Sistema Kingston

Sistema Kingston

by Hollie Pratt-Campbell

Legendary Kingston musician Joe Chithalen had a dream that anyone should be able to learn how to play music, regardless of their socioeconomic position; that’s why Joe’s Musical Instrument Lending Library (Joe’s M.I.L.L.) was created in his memory following his death in 1999, giving everyone a chance to borrow musical instruments for free, like books from a traditional library.

There can be little doubt that Joe would have been a fan of the Venezuelan program El Sistema, which focuses on positive social change by way of teaching music to underprivileged children. El Sistema has already inspired similar programs in Canadian cities like Ottawa and Toronto. This year, Joe’s M.I.L.L. will team up with the Limestone District School Board and Queen’s Conservatory of Music to launch Sistema Kingston, an intensive after school program for at-risk children.

“This really speaks to our mission of getting music out into the community,” says Joe’s M.I.L.L. president Terry Snider. “Sistema is known throughout the world for doing wonderful work with underprivileged children and when this opportunity came up we jumped at it.”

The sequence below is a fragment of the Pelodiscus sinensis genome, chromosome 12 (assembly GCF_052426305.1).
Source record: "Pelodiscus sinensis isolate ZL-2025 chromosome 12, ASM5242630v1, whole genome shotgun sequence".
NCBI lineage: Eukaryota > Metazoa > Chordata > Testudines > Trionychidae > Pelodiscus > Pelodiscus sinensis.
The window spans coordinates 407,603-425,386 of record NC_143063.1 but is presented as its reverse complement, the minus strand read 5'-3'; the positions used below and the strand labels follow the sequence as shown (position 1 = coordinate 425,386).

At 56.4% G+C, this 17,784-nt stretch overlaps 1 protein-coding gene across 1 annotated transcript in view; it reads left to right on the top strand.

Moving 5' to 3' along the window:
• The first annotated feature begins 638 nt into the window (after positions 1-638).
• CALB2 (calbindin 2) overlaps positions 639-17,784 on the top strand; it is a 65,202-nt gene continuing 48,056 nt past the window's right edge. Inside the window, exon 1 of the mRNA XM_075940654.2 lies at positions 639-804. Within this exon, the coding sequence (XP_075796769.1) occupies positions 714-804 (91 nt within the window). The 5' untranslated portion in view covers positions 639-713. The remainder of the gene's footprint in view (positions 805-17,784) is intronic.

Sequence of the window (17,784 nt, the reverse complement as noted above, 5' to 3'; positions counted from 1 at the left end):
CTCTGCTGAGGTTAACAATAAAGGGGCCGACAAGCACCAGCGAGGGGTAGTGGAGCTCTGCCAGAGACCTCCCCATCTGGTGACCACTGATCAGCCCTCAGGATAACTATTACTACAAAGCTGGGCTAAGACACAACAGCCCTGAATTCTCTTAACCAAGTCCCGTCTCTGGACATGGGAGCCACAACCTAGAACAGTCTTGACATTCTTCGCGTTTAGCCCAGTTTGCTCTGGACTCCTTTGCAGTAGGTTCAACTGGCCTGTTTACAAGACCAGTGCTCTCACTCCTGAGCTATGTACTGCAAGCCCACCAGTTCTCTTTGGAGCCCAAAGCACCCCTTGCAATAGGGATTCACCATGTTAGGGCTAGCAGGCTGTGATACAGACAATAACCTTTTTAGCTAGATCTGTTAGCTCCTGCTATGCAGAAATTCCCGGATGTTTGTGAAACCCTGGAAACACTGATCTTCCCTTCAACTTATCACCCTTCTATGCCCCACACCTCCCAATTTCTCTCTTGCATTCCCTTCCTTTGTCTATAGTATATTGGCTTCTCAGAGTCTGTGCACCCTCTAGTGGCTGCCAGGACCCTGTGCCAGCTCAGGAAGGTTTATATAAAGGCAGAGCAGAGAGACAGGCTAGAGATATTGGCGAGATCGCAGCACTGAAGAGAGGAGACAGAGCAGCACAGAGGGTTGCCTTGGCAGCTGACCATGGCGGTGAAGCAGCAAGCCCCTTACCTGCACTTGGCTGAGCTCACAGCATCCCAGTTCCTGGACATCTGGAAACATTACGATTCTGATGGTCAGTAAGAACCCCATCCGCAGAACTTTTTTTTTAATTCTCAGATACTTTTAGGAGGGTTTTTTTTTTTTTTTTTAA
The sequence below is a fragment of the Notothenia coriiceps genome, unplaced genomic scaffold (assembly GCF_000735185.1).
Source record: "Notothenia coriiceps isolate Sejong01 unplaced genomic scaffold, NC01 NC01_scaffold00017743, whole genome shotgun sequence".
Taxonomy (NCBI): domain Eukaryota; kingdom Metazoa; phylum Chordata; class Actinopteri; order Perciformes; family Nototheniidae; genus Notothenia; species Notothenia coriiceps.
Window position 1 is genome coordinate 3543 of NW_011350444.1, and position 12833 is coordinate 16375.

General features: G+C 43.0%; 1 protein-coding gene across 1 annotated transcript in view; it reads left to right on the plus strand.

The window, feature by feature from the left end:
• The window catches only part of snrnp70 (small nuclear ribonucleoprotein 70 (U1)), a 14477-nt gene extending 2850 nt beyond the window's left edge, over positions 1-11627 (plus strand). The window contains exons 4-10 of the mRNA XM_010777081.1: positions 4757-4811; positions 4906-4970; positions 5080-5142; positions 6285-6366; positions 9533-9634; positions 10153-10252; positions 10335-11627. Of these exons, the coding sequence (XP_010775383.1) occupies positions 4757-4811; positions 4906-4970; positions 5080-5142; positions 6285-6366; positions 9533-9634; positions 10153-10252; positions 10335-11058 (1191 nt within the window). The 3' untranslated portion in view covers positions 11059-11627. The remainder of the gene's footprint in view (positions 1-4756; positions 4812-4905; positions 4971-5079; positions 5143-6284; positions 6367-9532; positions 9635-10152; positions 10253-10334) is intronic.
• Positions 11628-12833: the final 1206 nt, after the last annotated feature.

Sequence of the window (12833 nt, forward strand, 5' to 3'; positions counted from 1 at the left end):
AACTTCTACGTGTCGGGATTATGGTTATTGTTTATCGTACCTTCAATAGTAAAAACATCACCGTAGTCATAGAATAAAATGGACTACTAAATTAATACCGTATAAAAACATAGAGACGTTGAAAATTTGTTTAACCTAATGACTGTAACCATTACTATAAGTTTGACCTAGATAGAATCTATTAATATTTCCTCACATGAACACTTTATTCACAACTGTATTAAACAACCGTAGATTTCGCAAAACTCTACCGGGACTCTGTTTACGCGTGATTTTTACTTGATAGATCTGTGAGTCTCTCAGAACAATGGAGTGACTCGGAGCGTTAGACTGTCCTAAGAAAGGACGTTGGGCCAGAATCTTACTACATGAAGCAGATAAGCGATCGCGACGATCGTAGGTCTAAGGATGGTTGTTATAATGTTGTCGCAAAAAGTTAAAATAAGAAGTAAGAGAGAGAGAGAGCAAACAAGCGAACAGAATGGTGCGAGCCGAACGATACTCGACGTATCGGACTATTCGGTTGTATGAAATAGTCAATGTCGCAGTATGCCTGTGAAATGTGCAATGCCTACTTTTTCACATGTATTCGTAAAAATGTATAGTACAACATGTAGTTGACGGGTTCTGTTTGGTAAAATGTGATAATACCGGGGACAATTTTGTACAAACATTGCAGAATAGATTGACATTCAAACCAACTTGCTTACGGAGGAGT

Sistema Kingston will begin in the fall of 2015, with 20 students in Grades 2-4 from First Avenue Public School participating. It will focus on choral training as well as string instruments, which will be supplied and maintained by the M.I.L.L. Children will learn to play in an ensemble, which Snider says adds depth to the many skills they already gain from learning an instrument.

“It develops listening skills far beyond what your average child has,” he explains. “It requires collaboration, it requires concentration, it involves emotional intelligence and it develops the skills that employers are looking for - not just knowledge, but being able to work as a team and being able to pick up the ball when it’s dropped and take ownership.”

The main goals are to foster music appreciation in students, and allow the young musicians to achieve their full potential.

“Sistema is really is about developing potential in children. It’s about social change, social transformation, the pursuit of musical excellence and ensemble playing. It just really, really fits into our mandate and our mission of what we wish to do.”

He notes that Sistema Kingston is a great example of the kinds of collaborative projects the M.I.L.L. will be pursuing more in their new home at the Tett Centre for Creativity and Learning.

“The Tett is a really collaborative place for us. It’s going to give us a wonderful opportunity to work with other arts groups to get instruments into the hands of people who otherwise wouldn’t be able to play.”